I believe the retail boxed editions of all the games you mentioned are tied to one of the digital distribution services. Specifically, Far Cry 3 uses UPlay, Crysis 3 and Medal Of Honor: Warfighter use Origin, and Call of Duty: Black Ops 2 uses Steam. You can verify this for these or any other game by checking the box. If they require an Internet connection to activate or play the game it should be listed as a requirement on the back of the box. If you can't check the box, you're just going to have assume it does require one.
As Ivo Coumans said very few PC games are being released these days that don't use some sort of online DRM. The exceptions are mostly indie games, and these games aren't generally available at retail. (Confusingly, the retail copy of game may have some sort of DRM even if there's a DRM-free retail version. This happened with the Witcher games.) The biggest PC game that I can think of that's been released recently and has a DRM-free version is Divinity: Original Sin. I don't think it's available at retail though, at least not in North America. The upcoming The Witcher 3 will be available DRM-free, but I don't know what the retail situation will be.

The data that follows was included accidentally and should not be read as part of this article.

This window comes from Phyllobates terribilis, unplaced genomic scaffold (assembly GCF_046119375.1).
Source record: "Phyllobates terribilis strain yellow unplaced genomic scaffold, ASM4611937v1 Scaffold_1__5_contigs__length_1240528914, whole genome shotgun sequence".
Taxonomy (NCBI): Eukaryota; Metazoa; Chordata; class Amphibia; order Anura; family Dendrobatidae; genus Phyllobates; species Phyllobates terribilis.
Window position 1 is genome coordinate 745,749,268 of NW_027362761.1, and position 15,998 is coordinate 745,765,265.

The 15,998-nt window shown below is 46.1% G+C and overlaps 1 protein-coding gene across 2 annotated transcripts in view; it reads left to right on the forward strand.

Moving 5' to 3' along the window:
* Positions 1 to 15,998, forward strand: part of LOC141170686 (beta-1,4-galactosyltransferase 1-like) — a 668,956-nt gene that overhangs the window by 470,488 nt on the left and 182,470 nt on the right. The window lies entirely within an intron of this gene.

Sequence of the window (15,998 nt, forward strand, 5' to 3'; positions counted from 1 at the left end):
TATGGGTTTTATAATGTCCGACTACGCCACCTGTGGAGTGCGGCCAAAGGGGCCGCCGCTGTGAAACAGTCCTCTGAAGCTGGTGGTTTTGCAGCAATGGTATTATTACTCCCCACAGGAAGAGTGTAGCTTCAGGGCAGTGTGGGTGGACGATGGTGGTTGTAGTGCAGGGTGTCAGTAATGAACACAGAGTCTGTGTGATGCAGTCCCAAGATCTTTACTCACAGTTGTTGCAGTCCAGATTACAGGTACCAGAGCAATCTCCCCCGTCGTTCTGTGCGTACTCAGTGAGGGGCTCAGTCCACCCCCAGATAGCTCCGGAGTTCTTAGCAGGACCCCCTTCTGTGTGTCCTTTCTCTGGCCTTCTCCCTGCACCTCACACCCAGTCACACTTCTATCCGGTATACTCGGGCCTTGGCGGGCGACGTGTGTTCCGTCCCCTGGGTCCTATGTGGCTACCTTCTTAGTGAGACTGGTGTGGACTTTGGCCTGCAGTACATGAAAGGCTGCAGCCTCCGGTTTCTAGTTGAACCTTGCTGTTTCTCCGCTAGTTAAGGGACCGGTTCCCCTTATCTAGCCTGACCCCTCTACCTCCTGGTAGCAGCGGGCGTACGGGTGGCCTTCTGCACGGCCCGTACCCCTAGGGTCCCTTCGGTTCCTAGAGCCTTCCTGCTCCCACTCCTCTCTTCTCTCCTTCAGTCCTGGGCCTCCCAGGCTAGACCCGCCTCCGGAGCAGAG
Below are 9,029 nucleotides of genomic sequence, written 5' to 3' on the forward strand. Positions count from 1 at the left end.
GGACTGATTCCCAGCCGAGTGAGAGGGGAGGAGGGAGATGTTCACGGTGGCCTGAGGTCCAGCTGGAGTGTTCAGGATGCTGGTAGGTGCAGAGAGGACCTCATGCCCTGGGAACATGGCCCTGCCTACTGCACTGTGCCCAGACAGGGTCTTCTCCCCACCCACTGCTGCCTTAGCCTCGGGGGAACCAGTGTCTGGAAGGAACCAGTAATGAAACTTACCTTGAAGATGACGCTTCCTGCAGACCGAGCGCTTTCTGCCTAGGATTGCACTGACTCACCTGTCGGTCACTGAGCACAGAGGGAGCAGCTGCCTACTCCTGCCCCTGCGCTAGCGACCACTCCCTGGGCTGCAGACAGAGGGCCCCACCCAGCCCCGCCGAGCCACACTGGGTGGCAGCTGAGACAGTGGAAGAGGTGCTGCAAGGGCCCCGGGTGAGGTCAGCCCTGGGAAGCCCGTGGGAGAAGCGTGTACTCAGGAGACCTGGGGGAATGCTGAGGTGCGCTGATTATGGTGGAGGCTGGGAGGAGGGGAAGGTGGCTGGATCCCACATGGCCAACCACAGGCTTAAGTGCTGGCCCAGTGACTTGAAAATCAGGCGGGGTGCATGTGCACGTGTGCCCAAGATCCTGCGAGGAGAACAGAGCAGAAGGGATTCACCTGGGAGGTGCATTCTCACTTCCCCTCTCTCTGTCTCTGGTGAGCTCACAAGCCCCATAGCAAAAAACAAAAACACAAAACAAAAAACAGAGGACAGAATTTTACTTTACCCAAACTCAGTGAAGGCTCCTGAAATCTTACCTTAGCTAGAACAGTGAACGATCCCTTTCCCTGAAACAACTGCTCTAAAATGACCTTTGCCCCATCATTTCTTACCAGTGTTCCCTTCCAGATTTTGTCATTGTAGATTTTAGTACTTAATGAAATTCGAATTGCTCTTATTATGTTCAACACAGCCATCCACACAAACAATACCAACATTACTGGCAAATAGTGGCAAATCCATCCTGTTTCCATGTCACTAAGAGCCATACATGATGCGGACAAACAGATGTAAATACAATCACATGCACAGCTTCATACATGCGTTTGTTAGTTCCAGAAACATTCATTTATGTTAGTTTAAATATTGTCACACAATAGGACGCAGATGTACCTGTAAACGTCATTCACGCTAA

So if you want games that can still be played during the zombie apocalypse, or otherwise on a computer that will never be connected to the Internet, you have only a few options:
- Buy old games, ones even older than you mentioned, that don't use online DRM. Be sure to check the requirements on the box though. You have to go back a very long time to find a Valve game that doesn't require Steam, so there are few really old games that do require an Internet connection.
- Get a console. Microsoft was planing to implement online DRM for the Xbox One, but they had to back off from that, and so it's still the case that retail boxed console games don't require an Internet connection.
- Buy DRM-free games. Anything new you'll probably have to download from the Internet, but you can burn it to a DVD and still be able to install and play it after the collapse of civilization. The site GOG.com sells nothing but DRM-free games, and other sites like the Humble Bundle Store have a selection of DRM-free games mixed in with the ones requiring Steam or UPlay.
Personally I'm not too worried about zombies, but game companies have never been too reliable. I only buy Steam/Origin/UPlay games if they're $5 or less. I figure that a fair price for "renting" (or subscribing as Steam puts it) a game for an indefinite period of time. If one of these companies goes bankrupt or just arbitrarily decides to shut down their servers (as all their user agreements say they can do), I won't feel cheated.